Edit to comment on Puck's post:

The problem is that mineral oil does not dissipate heat well.

 

Your system will boot up nice and cool, but as you leave it running and use it the temp will slowly climb higher and higher. Then, it takes ages to cool back down again.

 

Theoretically you can run a submerged pump to an external radiator to try to keep it cool, but I've never seen that done.

Very true, though there should be a maximum temperature the system would reach, as the input and output equalizes. That's something oil movement can help with, and definitely a radiator.

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The problem is that mineral oil does not dissipate heat well.

 

Your system will boot up nice and cool, but as you leave it running and use it the temp will slowly climb higher and higher. Then, it takes ages to cool back down again.

 

Theoretically you can run a submerged pump to an external radiator to try to keep it cool, but I've never seen that done.

 

Ah, thank you. So then I guess there is a reason this trend died. Making a loop for a radiator wouldn't be the hardest thing ever, but it defeats the point of this being cheaper than buying a full tower. So yeah, scratching this project idea.

 

--Edit: I'll keep an eye out for any cheap methods to cool the entire tank, but if I can't find anything that could cool the oil itself, then this project probably won't be anything more than a few more notes in my desk.

Edited by dragonsdontfly

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As for this being a cheaper solution, it is not likely to pan out to being efficient. I don't see all the heatsinks that are designed for air working all that great in liquid, but then again surface area is surface area. There are some things that are made possible with this setup that would be interesting. Such as cooling the oil below room temp, could be neat since you don't have to worry about condensation anymore.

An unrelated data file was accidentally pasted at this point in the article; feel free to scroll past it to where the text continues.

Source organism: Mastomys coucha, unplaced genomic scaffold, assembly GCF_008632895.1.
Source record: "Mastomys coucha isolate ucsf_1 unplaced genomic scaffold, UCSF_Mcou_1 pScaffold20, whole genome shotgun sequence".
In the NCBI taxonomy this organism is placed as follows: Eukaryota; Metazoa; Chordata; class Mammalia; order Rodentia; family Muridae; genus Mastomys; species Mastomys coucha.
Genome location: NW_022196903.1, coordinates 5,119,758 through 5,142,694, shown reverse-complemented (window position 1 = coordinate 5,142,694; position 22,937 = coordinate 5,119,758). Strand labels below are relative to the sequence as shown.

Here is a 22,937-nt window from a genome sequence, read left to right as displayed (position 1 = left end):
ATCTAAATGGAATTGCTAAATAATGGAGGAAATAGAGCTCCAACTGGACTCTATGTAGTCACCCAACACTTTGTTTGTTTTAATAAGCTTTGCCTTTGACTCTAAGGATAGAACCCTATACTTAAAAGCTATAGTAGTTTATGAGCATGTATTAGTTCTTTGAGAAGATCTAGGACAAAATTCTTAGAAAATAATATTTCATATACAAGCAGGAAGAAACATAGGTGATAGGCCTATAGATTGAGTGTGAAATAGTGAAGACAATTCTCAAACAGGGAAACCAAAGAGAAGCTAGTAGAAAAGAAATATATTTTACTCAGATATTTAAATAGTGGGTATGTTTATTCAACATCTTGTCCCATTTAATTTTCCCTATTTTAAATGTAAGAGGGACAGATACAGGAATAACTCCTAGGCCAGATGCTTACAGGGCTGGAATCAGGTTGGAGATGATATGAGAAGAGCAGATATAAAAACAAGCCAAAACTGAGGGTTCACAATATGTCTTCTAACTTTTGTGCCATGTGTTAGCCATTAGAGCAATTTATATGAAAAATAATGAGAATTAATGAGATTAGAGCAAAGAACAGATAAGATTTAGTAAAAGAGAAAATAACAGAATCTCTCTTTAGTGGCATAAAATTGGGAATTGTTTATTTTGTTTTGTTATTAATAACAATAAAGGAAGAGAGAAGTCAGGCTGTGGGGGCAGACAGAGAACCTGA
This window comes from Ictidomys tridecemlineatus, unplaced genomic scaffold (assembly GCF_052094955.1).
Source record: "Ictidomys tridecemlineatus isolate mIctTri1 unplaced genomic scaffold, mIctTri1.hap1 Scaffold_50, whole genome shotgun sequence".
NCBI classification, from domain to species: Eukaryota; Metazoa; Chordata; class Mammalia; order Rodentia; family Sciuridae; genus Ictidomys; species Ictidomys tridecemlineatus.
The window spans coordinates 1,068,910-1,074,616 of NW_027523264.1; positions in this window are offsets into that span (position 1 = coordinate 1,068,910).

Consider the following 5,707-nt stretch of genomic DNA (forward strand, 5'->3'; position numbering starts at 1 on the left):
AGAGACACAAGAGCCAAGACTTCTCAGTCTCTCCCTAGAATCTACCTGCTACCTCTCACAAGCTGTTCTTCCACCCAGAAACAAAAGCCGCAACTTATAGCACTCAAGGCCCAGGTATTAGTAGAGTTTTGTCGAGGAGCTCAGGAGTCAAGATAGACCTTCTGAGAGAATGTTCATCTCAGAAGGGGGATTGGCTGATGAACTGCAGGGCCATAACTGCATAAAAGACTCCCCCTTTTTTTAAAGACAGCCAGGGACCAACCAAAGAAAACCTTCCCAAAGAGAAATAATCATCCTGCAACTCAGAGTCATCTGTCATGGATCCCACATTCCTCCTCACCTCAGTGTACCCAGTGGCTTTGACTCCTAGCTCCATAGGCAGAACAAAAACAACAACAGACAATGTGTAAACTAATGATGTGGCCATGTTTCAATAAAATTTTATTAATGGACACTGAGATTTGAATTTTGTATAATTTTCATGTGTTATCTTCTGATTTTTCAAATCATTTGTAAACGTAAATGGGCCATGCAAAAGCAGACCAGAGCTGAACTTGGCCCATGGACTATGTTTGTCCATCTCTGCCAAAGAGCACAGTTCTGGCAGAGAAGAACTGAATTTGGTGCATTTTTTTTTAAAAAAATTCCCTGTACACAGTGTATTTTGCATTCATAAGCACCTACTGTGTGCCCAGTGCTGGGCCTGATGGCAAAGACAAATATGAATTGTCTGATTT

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It is not.. A viable option? What's the rest of the sentence?

 

Not a viable option, I answered your question, "So let me know, is still an effective way to cool a computer?"

Edited by Black64

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Okay having been involved with a few of these type of systems builds I can tell you first hand that while they might not keep a system as cool as a more traditional system, they seem less effected by ambient room temp, which is kind of neat. While Puget has claimed in their FAQ that the fans do not die that is not what I have seen. The fans were not made to deal with the pressure the oil puts on them while spinning, they do tend to die quickly. The fin system while designed for air works exactly the same in the oil. Now we did not put a radiator on any of the systems I got to play with, that sounds neat, we did find that a pump to circulate the oil does result in better cooling.

 

Building this kind of system is not about getting great cooling, it is about creating a conversation piece.They are also NOT mobile :cheers.gif